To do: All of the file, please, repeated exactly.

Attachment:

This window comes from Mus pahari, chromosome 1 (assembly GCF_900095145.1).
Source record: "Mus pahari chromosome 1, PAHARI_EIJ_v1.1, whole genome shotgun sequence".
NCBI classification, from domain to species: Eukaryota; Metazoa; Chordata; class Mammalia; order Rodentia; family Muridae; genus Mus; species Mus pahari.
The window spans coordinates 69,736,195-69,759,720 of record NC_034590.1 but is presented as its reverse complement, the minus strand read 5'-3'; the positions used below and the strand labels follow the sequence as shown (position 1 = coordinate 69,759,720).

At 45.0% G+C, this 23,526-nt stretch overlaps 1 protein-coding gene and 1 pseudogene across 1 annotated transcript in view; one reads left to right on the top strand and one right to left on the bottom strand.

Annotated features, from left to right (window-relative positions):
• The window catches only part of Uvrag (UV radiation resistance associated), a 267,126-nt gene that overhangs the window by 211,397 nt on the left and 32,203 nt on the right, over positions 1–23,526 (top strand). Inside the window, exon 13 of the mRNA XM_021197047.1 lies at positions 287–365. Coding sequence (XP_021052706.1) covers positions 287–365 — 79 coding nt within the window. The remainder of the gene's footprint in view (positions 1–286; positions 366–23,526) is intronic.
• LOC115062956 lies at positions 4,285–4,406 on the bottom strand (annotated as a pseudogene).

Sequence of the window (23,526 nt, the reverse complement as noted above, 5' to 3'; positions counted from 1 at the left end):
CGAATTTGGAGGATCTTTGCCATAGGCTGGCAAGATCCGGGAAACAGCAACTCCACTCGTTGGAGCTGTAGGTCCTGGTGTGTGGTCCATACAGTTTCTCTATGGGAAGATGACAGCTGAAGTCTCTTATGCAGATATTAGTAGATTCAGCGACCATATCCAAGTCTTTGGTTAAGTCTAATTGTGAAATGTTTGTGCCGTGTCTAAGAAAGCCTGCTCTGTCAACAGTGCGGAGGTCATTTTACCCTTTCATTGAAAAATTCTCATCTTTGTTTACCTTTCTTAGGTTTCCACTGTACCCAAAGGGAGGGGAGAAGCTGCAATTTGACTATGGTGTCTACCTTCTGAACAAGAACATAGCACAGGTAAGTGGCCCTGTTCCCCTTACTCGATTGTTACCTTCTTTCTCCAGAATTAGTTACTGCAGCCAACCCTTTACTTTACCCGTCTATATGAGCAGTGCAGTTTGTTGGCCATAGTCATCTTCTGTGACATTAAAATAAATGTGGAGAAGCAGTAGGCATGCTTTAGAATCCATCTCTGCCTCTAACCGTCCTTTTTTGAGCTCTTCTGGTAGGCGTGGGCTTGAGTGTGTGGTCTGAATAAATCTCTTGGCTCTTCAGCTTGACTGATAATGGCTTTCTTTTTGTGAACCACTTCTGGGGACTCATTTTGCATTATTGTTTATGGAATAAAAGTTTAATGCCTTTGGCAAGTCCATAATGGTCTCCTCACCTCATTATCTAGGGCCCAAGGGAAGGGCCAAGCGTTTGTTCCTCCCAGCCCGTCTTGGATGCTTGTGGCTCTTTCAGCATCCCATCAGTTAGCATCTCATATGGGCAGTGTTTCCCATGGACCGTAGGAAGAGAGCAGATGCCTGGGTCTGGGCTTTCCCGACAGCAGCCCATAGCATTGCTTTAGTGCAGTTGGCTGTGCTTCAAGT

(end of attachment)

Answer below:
This window comes from Mus pahari, chromosome 1 (assembly GCF_900095145.1).
Source record: "Mus pahari chromosome 1, PAHARI_EIJ_v1.1, whole genome shotgun sequence".
NCBI classification, from domain to species: Eukaryota; Metazoa; Chordata; class Mammalia; order Rodentia; family Muridae; genus Mus; species Mus pahari.
The window spans coordinates 69,736,195-69,759,720 of record NC_034590.1 but is presented as its reverse complement, the minus strand read 5'-3'; the positions used below and the strand labels follow the sequence as shown (position 1 = coordinate 69,759,720).

At 45.0% G+C, this 23,526-nt stretch overlaps 1 protein-coding gene and 1 pseudogene across 1 annotated transcript in view; one reads left to right on the top strand and one right to left on the bottom strand.

Annotated features, from left to right (window-relative positions):
• The window catches only part of Uvrag (UV radiation resistance associated), a 267,126-nt gene that overhangs the window by 211,397 nt on the left and 32,203 nt on the right, over positions 1–23,526 (top strand). Inside the window, exon 13 of the mRNA XM_021197047.1 lies at positions 287–365. Coding sequence (XP_021052706.1) covers positions 287–365 — 79 coding nt within the window. The remainder of the gene's footprint in view (positions 1–286; positions 366–23,526) is intronic.
• LOC115062956 lies at positions 4,285–4,406 on the bottom strand (annotated as a pseudogene).

Sequence of the window (23,526 nt, the reverse complement as noted above, 5' to 3'; positions counted from 1 at the left end):
CGAATTTGGAGGATCTTTGCCATAGGCTGGCAAGATCCGGGAAACAGCAACTCCACTCGTTGGAGCTGTAGGTCCTGGTGTGTGGTCCATACAGTTTCTCTATGGGAAGATGACAGCTGAAGTCTCTTATGCAGATATTAGTAGATTCAGCGACCATATCCAAGTCTTTGGTTAAGTCTAATTGTGAAATGTTTGTGCCGTGTCTAAGAAAGCCTGCTCTGTCAACAGTGCGGAGGTCATTTTACCCTTTCATTGAAAAATTCTCATCTTTGTTTACCTTTCTTAGGTTTCCACTGTACCCAAAGGGAGGGGAGAAGCTGCAATTTGACTATGGTGTCTACCTTCTGAACAAGAACATAGCACAGGTAAGTGGCCCTGTTCCCCTTACTCGATTGTTACCTTCTTTCTCCAGAATTAGTTACTGCAGCCAACCCTTTACTTTACCCGTCTATATGAGCAGTGCAGTTTGTTGGCCATAGTCATCTTCTGTGACATTAAAATAAATGTGGAGAAGCAGTAGGCATGCTTTAGAATCCATCTCTGCCTCTAACCGTCCTTTTTTGAGCTCTTCTGGTAGGCGTGGGCTTGAGTGTGTGGTCTGAATAAATCTCTTGGCTCTTCAGCTTGACTGATAATGGCTTTCTTTTTGTGAACCACTTCTGGGGACTCATTTTGCATTATTGTTTATGGAATAAAAGTTTAATGCCTTTGGCAAGTCCATAATGGTCTCCTCACCTCATTATCTAGGGCCCAAGGGAAGGGCCAAGCGTTTGTTCCTCCCAGCCCGTCTTGGATGCTTGTGGCTCTTTCAGCATCCCATCAGTTAGCATCTCATATGGGCAGTGTTTCCCATGGACCGTAGGAAGAGAGCAGATGCCTGGGTCTGGGCTTTCCCGACAGCAGCCCATAGCATTGCTTTAGTGCAGTTGGCTGTGCTTCAAGT